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On 3 July we celebrate the fiftieth anniversary of the Countryside Act 1968, an important piece of legislation. The Open Spaces Society, with the Ramblers, played a major role in its genesis. Our general secretary, Kate Ashbrook, explains its history and significance.
The National Parks and Access to the Countryside Act 1949, which led to the designation of our top landscapes as national parks and areas of outstanding natural beauty (AONBs), was pioneering legislation, born out of post-war idealism. By the 1960s there was an increase in leisure time, mobility and income which some feared would become a crisis. Michael Dower (son of John Dower who was the inspiration behind our national parks) wrote in 1965 of the ‘fourth wave’:
Three great waves have broken across the face of Britain since 1800. First the sudden growth of dark industrial towns. Second, the thrusting movement along far-flung railways. Third, the sprawl of car-based suburbs. Now we see under the guise of a modest word the surge of a fourth wave which could be more powerful than all the others. The modest word is leisure (Fourth Wave, the challenge of leisure, A Civic Trust Survey, 1965).
A series of conferences entitled The Countryside in 1970 was held in 1963, 1965 and 1970 and helped to sharpen this sense of threat. The first two resulted in a government white paper, Leisure in the Countryside, published in 1966. This proposed, among other things, the creation of country parks which would ‘make it easier for town-dwellers to enjoy their leisure in the open, without travelling too far’, help to ease the pressure on wilder areas and ‘reduce the risk of damage to the countryside’.
In 1967 the Gosling Committee report was published. This committee was established by ministers to carry out a comprehensive examination of the ‘present system of footpaths, bridleways and other rights of way’.
The society gave evidence to the committee and was pleased that many of its proposals were adopted at least in part, including reinstatement of ploughed paths and signposting of rights of way. We also wanted bulls over 12 months old to be prohibited from fields crossed by paths, and for all towpaths to be made into public rights of way—these were not adopted.
Leisure in the Countryside and the Gosling report were the stimuli for the Countryside Act 1968, which applied to England and Wales. It was introduced as a bill designed to tackle the problems of the countryside. Strangely, recreation and access were considered as distinct matters and occupy difference sections.
The initial bill contained some alarming provisions, such as the temporary closure, or diversion without time limit, of paths to facilitate ploughing. Fortunately, these were amended by the select committee, whose members included MPs sympathetic to the society’s views: Paul Channon, Carol Johnson, Peter Jackson and John Parker.
The Countryside Act expanded the remit of the National Parks Commission (established by the 1949 act to oversee national parks and AONBs) to the countryside as a whole and renamed it the Countryside Commission. The act empowered local authorities to create country parks and the Countryside Commission could offer grants for these and other recreational facilities. Local authorities could also provide services for the enjoyment or convenience of the public on commons with public rights of access, subject to a dedicated common-land consent process.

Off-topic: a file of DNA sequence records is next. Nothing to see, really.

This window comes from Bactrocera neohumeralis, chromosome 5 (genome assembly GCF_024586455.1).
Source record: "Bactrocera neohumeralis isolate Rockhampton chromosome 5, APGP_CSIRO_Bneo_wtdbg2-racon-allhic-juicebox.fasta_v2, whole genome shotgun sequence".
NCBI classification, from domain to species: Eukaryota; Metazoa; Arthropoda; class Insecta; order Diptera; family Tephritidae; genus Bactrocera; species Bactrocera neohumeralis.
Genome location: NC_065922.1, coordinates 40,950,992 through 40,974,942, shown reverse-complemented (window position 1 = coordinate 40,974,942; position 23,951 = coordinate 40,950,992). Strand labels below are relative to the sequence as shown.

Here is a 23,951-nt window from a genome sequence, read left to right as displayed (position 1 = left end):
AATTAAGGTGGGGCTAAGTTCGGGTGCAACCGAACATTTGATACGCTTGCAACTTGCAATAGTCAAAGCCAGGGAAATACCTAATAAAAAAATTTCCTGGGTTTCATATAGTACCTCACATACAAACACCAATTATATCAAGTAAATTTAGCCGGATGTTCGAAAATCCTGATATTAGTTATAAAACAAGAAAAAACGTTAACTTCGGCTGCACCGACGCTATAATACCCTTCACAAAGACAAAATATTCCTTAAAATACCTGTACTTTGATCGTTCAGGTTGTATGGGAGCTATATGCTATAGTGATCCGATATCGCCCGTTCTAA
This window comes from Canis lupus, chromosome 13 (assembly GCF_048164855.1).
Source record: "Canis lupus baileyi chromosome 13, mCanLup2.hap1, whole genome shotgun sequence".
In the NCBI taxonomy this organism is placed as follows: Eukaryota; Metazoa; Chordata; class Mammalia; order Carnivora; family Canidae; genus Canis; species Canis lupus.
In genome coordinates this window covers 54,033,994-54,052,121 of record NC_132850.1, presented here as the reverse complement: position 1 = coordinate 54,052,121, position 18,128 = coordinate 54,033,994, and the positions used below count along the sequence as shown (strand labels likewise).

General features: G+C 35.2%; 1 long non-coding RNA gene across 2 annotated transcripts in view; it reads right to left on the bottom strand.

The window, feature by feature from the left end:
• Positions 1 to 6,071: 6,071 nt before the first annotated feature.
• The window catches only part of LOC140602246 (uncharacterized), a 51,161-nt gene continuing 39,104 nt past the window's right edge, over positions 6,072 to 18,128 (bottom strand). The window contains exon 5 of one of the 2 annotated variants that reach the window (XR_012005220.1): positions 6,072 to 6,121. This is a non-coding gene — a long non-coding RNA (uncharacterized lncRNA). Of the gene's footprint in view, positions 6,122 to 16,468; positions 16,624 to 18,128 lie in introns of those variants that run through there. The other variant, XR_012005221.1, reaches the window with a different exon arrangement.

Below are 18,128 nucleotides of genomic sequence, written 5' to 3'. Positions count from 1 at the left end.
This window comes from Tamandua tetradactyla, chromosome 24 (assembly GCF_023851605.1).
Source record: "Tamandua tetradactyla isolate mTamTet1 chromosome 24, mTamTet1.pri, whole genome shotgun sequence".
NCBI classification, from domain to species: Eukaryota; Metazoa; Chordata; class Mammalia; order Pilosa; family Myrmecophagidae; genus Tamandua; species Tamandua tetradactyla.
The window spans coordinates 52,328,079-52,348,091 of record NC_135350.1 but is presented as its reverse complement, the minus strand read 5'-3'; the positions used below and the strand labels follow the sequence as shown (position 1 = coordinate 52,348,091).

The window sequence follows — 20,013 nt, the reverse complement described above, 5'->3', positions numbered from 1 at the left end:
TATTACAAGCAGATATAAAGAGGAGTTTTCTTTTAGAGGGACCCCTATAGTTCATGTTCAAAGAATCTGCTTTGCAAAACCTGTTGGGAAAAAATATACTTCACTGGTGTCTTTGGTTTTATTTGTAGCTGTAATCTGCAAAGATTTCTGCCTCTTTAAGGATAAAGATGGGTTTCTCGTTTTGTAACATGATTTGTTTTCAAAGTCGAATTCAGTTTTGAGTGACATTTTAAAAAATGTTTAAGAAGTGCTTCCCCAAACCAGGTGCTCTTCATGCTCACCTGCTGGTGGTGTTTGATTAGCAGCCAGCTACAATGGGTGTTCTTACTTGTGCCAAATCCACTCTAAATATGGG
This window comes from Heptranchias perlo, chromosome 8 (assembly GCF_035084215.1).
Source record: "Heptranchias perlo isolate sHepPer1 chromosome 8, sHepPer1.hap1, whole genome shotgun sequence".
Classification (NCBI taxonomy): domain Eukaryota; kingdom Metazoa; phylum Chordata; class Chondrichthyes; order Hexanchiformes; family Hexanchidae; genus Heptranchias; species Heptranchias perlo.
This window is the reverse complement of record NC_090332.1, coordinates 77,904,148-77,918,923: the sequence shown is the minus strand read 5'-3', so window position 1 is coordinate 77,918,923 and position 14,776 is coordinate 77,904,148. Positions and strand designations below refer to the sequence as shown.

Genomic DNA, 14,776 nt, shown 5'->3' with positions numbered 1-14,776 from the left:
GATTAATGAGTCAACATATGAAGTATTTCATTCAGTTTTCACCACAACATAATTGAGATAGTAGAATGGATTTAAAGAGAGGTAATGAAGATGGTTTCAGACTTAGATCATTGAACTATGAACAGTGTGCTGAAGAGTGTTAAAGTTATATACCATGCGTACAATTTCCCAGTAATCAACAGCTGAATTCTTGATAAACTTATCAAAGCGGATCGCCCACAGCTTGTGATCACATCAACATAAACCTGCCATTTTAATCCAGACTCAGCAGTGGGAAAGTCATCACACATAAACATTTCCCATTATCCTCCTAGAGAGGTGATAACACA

In the ten years following the act 150 country parks were established, with 220 by 1988 and 250 by 1998. Today, regrettably, many local authorities are selling or neglecting their parks although they still fulfil an important need.
The commission was also given powers to undertake or grant-aid experimental or research projects, which it and its successors have done to great advantage. The commission tested upland-management initiatives with small grants aimed at reconciling conflicts between farmers and recreational activities. It piloted agri-environment schemes which were later incorporated into European Union funding regimes.
The act extended the definition of open country, on which access agreements or orders could be made, to include woodland, riversides and canal sides. The intention was to provide access close to people’s homes—but the measure has been rarely used. The 1949 act’s definition of open country was land which is predominantly ‘mountain, moor, heath, down, cliff or foreshore’.
Signpost and waymark
The section on rights of way included a legal duty on highway authorities to erect a signpost where a public path leaves a metalled road (see page 14), and to waymark a path so as ‘to assist persons unfamiliar with the locality’ to follow the course of the route. The authorities were also obliged to include destinations and distances on signposts if it considered this to be convenient and appropriate. It placed a duty on the landowner to maintain stiles, gates and other structures in a safe condition, and to make good the surface of a path after ploughing within three weeks, or six weeks if notice was given to the highway authority.
Cyclists were given the right to ride on bridleways provided they gave way to walkers and riders.
Traffic regulation orders could be made for rights of way in national parks, AONBs and other designated areas for the conservation or enhancement of natural beauty, or the better enjoyment by the public.
Many of the provisions in this act have been superseded, but they were largely steps in the right direction. And some of the provisions, such as the duty to erect signposts and waymarks, have still not been carried out. The society and other user groups continue the campaign to ensure that the Countryside Act 1968 is fully observed.